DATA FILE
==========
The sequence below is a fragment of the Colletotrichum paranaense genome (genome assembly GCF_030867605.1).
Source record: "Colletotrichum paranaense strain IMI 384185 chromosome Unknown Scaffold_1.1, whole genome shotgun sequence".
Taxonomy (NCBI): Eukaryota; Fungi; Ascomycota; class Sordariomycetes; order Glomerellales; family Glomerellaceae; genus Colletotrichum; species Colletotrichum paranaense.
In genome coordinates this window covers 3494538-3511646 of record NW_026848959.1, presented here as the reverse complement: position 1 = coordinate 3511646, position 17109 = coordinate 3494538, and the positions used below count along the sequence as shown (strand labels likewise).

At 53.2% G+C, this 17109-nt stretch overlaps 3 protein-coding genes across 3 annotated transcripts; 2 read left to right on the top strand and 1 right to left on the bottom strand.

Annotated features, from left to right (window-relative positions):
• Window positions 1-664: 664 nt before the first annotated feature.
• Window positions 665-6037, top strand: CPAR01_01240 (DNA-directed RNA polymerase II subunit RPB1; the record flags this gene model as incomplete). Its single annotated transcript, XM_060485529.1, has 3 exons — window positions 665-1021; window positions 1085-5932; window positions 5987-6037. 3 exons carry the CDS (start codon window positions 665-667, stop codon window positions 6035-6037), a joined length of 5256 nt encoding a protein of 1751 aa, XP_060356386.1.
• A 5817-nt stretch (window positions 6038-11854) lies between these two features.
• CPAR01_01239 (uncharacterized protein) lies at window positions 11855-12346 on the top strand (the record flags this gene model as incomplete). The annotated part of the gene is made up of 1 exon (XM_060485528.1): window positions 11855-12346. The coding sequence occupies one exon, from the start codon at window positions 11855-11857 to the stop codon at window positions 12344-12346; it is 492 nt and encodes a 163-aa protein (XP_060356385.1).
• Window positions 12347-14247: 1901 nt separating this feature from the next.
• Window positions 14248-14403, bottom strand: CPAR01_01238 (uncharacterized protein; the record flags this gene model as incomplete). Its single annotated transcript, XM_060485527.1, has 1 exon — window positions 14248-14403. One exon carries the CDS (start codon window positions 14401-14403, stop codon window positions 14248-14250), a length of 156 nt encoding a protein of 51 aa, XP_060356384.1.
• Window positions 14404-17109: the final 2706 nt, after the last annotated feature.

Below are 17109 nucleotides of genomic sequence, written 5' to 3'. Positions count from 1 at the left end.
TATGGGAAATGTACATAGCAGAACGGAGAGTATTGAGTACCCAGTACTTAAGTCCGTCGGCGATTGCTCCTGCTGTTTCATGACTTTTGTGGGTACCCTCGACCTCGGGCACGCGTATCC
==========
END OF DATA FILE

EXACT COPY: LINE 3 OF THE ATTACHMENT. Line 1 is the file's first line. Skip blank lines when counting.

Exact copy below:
Taxonomy (NCBI): Eukaryota; Fungi; Ascomycota; class Sordariomycetes; order Glomerellales; family Glomerellaceae; genus Colletotrichum; species Colletotrichum paranaense.